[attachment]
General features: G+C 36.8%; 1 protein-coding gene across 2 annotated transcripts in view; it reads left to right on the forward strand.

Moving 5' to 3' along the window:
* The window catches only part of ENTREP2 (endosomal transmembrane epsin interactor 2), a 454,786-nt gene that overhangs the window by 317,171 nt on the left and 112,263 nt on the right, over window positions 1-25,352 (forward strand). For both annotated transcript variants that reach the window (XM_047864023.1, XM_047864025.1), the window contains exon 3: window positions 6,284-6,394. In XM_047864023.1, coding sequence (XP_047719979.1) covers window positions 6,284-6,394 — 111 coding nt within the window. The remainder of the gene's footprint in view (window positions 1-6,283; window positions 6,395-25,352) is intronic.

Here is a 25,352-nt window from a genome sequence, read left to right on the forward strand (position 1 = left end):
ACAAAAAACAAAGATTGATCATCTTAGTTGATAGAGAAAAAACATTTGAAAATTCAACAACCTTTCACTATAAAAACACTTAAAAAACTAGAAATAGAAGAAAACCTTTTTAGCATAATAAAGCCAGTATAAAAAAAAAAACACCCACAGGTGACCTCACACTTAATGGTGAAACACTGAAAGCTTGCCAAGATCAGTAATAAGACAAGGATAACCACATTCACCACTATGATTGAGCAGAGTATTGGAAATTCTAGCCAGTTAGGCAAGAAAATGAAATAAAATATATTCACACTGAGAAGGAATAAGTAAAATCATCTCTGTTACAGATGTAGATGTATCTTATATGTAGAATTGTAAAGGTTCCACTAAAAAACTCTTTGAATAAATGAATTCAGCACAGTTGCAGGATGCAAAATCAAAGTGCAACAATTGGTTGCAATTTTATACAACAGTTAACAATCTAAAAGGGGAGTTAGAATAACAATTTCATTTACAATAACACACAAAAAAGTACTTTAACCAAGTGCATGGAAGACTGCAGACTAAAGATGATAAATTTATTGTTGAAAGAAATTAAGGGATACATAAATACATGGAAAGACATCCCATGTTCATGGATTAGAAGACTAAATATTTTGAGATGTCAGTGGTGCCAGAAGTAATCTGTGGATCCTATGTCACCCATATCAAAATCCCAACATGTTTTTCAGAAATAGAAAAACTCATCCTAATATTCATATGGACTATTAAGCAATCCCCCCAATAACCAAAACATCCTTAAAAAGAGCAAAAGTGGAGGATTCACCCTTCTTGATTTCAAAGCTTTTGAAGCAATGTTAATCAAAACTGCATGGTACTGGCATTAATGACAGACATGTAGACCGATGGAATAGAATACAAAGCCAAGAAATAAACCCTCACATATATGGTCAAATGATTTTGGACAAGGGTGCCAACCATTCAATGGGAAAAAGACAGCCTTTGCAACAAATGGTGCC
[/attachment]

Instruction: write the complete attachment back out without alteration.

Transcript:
General features: G+C 36.8%; 1 protein-coding gene across 2 annotated transcripts in view; it reads left to right on the forward strand.

Moving 5' to 3' along the window:
* The window catches only part of ENTREP2 (endosomal transmembrane epsin interactor 2), a 454,786-nt gene that overhangs the window by 317,171 nt on the left and 112,263 nt on the right, over window positions 1-25,352 (forward strand). For both annotated transcript variants that reach the window (XM_047864023.1, XM_047864025.1), the window contains exon 3: window positions 6,284-6,394. In XM_047864023.1, coding sequence (XP_047719979.1) covers window positions 6,284-6,394 — 111 coding nt within the window. The remainder of the gene's footprint in view (window positions 1-6,283; window positions 6,395-25,352) is intronic.

Here is a 25,352-nt window from a genome sequence, read left to right on the forward strand (position 1 = left end):
ACAAAAAACAAAGATTGATCATCTTAGTTGATAGAGAAAAAACATTTGAAAATTCAACAACCTTTCACTATAAAAACACTTAAAAAACTAGAAATAGAAGAAAACCTTTTTAGCATAATAAAGCCAGTATAAAAAAAAAAACACCCACAGGTGACCTCACACTTAATGGTGAAACACTGAAAGCTTGCCAAGATCAGTAATAAGACAAGGATAACCACATTCACCACTATGATTGAGCAGAGTATTGGAAATTCTAGCCAGTTAGGCAAGAAAATGAAATAAAATATATTCACACTGAGAAGGAATAAGTAAAATCATCTCTGTTACAGATGTAGATGTATCTTATATGTAGAATTGTAAAGGTTCCACTAAAAAACTCTTTGAATAAATGAATTCAGCACAGTTGCAGGATGCAAAATCAAAGTGCAACAATTGGTTGCAATTTTATACAACAGTTAACAATCTAAAAGGGGAGTTAGAATAACAATTTCATTTACAATAACACACAAAAAAGTACTTTAACCAAGTGCATGGAAGACTGCAGACTAAAGATGATAAATTTATTGTTGAAAGAAATTAAGGGATACATAAATACATGGAAAGACATCCCATGTTCATGGATTAGAAGACTAAATATTTTGAGATGTCAGTGGTGCCAGAAGTAATCTGTGGATCCTATGTCACCCATATCAAAATCCCAACATGTTTTTCAGAAATAGAAAAACTCATCCTAATATTCATATGGACTATTAAGCAATCCCCCCAATAACCAAAACATCCTTAAAAAGAGCAAAAGTGGAGGATTCACCCTTCTTGATTTCAAAGCTTTTGAAGCAATGTTAATCAAAACTGCATGGTACTGGCATTAATGACAGACATGTAGACCGATGGAATAGAATACAAAGCCAAGAAATAAACCCTCACATATATGGTCAAATGATTTTGGACAAGGGTGCCAACCATTCAATGGGAAAAAGACAGCCTTTGCAACAAATGGTGCC